What's that line from Macbeth? Something about a tale told by an idiot, full of sound and fury, and computer-generated landscapes and Blake Lively in form-fitting business suits and Ryan Reynolds' abs, signifying nothing? It's almost as if Shakespeare knew this vacuous Green Lantern adaptation was coming down the pike. Calling director Martin Campbell an idiot is a bit harsh—he gets an extended pass for making Casino Royale—but his preoccupation with bright colors and loud noises and barely comprehensible action sucks this first big-screen appearance for the long-standing DC Comics superhero into a black hole of meaninglessness.
Actually, make that a beige hole. Because worse than being big, loud and stupid—things we expect from a summer blockbuster—Green Lantern is fucking boring. There isn't a moment in this movie that should cause anyone to give a shit. It starts with a crew of aliens crash-landing on a foreign planet and awakening a subterranean menace, which, 30 seconds later, is on another planet attacking another extraterrestrial, forcing him to flee in a tiny spacecraft that winds up on Earth. Cut to Ryan Reynolds leaping out of bed in his underwear. Suddenly, he's in a fighter jet, then he's ejecting from the fighter jet, then he's being taxied across the galaxy in a glowing green orb, then he's in space-cop training with a hulking creature with the voice of Michael Clarke Duncan, then he's saving Lively from a runaway helicopter, then he's back in space trying to save the universe. That is how the entire film moves, from one whiz-bang scene to the next, the story stitched together by expository speeches accented with inspirational bullshit. None of it registers because it's never given time to, the whole thing flying by in an emerald-colored blur of slick but soulless CGI.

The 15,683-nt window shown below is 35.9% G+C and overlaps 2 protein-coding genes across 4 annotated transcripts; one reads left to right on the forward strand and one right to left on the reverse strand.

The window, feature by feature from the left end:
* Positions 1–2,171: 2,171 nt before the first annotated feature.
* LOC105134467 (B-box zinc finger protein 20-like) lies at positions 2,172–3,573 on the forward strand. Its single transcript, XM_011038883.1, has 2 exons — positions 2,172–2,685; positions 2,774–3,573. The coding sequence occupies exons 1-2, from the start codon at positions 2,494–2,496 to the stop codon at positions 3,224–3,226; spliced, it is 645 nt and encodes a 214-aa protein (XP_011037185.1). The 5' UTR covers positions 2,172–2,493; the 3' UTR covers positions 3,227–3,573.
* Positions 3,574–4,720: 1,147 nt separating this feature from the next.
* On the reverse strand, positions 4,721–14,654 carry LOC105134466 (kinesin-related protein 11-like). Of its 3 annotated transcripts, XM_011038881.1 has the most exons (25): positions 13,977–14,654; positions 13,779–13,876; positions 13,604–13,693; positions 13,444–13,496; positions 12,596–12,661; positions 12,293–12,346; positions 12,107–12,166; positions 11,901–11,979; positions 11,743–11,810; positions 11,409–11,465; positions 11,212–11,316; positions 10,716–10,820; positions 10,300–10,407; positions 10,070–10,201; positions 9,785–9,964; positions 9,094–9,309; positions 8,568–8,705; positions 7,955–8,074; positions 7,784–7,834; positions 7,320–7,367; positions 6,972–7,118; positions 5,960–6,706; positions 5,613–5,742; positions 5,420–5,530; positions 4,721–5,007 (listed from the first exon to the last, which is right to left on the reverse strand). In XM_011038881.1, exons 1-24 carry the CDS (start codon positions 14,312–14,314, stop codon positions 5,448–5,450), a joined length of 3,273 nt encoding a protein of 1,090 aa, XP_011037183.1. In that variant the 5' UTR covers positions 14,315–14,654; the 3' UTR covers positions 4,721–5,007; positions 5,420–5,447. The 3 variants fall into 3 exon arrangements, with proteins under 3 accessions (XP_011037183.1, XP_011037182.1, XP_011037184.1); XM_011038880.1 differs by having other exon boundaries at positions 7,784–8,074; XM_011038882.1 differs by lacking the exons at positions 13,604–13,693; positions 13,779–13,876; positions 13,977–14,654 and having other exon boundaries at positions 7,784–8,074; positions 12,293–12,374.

Even if the film slowed down, it's not like there'd be much to enjoy. There are hints Campbell is aware of how goofy much of his movie is, but then he has Reynolds psych himself up by earnestly repeating the Green Lantern oath: "In brightest day, in blackest night, no evil shall escape my sight!" Maybe he's just keeping true to the comic, but there's a reason the series has been rebooted in print several times over the past 70 years. Expect the same to happen to the film franchise. PG-13.